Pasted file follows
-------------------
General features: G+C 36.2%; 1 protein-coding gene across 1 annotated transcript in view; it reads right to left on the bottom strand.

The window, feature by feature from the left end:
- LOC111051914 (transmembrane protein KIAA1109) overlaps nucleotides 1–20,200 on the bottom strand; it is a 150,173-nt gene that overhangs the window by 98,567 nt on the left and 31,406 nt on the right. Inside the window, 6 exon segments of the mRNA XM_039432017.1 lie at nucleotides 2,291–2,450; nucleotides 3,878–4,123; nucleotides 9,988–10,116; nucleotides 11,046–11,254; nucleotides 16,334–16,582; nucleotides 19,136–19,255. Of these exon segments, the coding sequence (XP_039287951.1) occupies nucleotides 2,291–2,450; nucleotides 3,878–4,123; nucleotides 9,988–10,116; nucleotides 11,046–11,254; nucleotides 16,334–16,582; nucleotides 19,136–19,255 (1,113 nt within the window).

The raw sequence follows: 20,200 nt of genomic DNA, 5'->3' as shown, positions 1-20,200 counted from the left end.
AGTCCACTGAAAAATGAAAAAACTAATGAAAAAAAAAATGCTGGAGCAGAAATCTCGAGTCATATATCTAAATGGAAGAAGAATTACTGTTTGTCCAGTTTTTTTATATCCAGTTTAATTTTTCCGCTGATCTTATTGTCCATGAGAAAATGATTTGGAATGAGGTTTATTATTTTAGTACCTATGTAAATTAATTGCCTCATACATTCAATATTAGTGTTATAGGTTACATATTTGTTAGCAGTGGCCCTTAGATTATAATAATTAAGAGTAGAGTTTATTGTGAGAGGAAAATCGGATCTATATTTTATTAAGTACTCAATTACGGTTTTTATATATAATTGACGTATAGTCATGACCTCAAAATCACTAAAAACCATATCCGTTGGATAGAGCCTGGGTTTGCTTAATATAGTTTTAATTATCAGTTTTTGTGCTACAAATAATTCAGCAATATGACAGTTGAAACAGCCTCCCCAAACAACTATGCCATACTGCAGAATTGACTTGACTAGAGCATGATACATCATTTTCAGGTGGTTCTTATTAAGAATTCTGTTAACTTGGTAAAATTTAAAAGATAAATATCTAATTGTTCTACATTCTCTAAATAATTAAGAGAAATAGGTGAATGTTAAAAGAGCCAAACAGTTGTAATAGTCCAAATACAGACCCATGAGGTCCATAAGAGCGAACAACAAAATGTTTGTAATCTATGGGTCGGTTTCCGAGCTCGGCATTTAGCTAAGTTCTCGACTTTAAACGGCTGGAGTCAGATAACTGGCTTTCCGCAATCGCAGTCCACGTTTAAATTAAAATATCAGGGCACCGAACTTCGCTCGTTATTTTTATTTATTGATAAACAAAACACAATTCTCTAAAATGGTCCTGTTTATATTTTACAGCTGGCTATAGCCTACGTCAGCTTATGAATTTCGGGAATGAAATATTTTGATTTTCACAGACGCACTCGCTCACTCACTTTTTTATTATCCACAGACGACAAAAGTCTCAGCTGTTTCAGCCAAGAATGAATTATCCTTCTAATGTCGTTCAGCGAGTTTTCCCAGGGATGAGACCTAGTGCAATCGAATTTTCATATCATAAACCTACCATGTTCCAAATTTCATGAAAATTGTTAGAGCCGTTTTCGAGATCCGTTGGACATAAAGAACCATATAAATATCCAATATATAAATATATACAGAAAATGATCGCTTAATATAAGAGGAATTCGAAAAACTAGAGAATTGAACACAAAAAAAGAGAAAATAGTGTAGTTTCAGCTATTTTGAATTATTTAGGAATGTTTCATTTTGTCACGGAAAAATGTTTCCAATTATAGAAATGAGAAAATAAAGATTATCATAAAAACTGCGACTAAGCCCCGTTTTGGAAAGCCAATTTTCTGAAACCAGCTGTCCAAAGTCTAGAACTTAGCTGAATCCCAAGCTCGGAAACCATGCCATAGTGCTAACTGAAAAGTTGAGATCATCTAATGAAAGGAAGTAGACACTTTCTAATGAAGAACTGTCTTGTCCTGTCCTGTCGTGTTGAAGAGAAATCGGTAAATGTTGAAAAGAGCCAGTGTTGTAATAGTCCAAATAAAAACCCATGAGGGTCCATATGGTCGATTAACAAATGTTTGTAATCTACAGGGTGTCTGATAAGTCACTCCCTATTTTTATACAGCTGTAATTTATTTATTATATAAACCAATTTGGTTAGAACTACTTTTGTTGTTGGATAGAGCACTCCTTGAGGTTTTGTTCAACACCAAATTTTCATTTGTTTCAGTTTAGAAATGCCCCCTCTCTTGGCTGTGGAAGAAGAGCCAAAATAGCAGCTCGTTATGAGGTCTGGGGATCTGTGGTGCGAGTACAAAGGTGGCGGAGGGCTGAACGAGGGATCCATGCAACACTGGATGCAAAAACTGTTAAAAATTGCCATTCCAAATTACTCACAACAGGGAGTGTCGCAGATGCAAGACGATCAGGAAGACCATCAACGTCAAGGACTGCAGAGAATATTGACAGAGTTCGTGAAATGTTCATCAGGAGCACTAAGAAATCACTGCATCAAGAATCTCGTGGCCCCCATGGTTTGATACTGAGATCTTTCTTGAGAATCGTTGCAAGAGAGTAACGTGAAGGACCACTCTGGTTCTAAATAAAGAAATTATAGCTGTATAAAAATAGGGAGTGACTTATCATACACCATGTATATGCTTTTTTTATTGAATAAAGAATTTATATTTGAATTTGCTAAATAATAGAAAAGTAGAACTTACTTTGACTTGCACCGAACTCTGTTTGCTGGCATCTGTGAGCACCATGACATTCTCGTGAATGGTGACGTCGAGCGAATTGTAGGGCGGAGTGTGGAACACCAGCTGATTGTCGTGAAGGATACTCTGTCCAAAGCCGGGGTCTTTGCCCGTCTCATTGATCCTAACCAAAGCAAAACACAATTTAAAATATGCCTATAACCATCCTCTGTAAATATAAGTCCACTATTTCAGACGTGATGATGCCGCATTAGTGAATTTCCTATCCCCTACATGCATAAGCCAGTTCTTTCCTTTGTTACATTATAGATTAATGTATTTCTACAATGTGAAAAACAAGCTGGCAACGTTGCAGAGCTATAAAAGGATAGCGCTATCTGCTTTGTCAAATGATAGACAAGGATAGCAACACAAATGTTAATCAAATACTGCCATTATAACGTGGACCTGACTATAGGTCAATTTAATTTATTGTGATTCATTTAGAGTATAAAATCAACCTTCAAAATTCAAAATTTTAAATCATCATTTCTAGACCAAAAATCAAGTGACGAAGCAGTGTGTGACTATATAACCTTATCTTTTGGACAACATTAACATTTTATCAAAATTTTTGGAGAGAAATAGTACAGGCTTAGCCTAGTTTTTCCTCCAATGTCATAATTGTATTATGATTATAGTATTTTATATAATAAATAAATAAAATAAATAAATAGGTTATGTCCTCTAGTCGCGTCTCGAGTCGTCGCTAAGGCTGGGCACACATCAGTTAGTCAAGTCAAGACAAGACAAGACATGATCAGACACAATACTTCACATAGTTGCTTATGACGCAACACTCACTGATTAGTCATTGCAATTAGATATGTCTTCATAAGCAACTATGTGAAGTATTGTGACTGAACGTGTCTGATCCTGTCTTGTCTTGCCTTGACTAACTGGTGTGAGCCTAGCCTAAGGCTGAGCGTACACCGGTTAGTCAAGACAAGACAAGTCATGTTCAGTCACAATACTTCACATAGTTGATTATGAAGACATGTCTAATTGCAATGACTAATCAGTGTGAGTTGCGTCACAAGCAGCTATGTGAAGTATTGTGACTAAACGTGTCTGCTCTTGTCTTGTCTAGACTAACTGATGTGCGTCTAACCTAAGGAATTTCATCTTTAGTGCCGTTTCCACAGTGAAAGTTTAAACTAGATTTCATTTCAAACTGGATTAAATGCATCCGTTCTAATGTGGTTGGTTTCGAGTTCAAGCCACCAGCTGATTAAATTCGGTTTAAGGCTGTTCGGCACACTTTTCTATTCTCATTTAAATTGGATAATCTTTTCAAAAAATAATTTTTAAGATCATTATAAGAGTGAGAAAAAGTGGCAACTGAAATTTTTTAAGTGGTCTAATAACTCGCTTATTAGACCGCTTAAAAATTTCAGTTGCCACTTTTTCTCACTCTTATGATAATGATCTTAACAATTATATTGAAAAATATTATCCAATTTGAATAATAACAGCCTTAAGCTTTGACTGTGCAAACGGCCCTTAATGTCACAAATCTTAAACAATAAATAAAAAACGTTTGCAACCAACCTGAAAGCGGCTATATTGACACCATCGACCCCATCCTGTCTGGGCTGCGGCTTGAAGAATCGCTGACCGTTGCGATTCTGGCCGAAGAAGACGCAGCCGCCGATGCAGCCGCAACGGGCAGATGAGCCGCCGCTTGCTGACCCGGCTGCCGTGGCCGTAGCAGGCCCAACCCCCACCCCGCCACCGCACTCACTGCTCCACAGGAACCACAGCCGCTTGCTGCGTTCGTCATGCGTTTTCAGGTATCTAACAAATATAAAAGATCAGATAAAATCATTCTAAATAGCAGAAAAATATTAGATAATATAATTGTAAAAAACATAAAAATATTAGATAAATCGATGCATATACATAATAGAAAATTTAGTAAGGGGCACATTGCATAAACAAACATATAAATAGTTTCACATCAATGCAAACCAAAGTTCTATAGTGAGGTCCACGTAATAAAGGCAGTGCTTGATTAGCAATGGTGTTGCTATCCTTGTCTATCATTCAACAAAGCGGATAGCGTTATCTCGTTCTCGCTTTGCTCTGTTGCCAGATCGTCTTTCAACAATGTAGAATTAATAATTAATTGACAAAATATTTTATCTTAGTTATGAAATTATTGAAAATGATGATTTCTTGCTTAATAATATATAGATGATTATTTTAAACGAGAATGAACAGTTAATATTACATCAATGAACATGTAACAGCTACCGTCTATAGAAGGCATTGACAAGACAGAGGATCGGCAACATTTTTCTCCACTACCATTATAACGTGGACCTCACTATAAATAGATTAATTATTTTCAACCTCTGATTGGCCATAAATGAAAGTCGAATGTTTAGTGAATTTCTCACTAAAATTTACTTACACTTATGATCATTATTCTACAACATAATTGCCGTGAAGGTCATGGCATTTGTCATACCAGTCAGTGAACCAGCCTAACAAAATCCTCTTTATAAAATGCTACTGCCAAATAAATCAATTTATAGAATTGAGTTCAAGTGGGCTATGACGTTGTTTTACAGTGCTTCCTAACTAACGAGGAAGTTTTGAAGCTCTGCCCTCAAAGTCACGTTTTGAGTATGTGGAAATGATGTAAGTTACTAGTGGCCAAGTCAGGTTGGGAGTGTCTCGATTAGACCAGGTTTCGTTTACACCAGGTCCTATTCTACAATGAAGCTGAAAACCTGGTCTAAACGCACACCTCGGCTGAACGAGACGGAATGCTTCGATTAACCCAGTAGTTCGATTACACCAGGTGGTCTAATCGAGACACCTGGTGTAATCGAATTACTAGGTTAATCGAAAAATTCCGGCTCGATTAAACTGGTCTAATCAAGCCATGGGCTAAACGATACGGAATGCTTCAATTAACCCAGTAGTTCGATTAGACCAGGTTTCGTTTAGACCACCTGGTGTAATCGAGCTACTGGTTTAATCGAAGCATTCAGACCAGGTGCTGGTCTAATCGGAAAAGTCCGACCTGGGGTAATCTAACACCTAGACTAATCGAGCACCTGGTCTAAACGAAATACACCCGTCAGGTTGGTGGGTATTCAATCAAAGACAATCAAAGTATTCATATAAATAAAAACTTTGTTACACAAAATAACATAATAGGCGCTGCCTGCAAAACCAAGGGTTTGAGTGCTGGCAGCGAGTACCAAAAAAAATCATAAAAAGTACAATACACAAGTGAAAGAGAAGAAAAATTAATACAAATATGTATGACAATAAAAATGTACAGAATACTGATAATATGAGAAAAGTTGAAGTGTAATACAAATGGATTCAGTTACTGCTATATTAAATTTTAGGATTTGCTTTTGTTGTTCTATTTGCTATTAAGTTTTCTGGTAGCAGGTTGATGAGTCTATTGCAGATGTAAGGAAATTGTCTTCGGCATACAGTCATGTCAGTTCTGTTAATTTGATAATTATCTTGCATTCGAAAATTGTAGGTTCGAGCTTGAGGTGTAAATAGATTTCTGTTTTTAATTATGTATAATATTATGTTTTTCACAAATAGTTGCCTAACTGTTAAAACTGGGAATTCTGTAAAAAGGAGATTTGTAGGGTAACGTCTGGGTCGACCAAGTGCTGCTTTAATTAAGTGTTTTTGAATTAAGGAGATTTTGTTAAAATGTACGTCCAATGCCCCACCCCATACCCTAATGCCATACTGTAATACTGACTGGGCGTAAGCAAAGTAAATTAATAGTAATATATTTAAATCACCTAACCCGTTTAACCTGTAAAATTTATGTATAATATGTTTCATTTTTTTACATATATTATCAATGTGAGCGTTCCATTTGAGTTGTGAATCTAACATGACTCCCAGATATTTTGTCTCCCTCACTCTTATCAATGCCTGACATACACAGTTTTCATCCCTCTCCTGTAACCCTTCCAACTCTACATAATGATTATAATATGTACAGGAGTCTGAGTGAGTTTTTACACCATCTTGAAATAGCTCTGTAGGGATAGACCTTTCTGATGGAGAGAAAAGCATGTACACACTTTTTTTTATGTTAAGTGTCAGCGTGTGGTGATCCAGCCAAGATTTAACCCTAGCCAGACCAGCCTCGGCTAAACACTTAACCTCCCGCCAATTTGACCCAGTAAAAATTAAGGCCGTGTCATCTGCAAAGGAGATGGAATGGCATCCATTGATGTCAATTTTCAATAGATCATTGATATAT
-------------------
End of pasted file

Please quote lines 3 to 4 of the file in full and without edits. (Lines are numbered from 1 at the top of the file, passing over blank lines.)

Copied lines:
- LOC111051914 (transmembrane protein KIAA1109) overlaps nucleotides 1–20,200 on the bottom strand; it is a 150,173-nt gene that overhangs the window by 98,567 nt on the left and 31,406 nt on the right. Inside the window, 6 exon segments of the mRNA XM_039432017.1 lie at nucleotides 2,291–2,450; nucleotides 3,878–4,123; nucleotides 9,988–10,116; nucleotides 11,046–11,254; nucleotides 16,334–16,582; nucleotides 19,136–19,255. Of these exon segments, the coding sequence (XP_039287951.1) occupies nucleotides 2,291–2,450; nucleotides 3,878–4,123; nucleotides 9,988–10,116; nucleotides 11,046–11,254; nucleotides 16,334–16,582; nucleotides 19,136–19,255 (1,113 nt within the window).

The raw sequence follows: 20,200 nt of genomic DNA, 5'->3' as shown, positions 1-20,200 counted from the left end.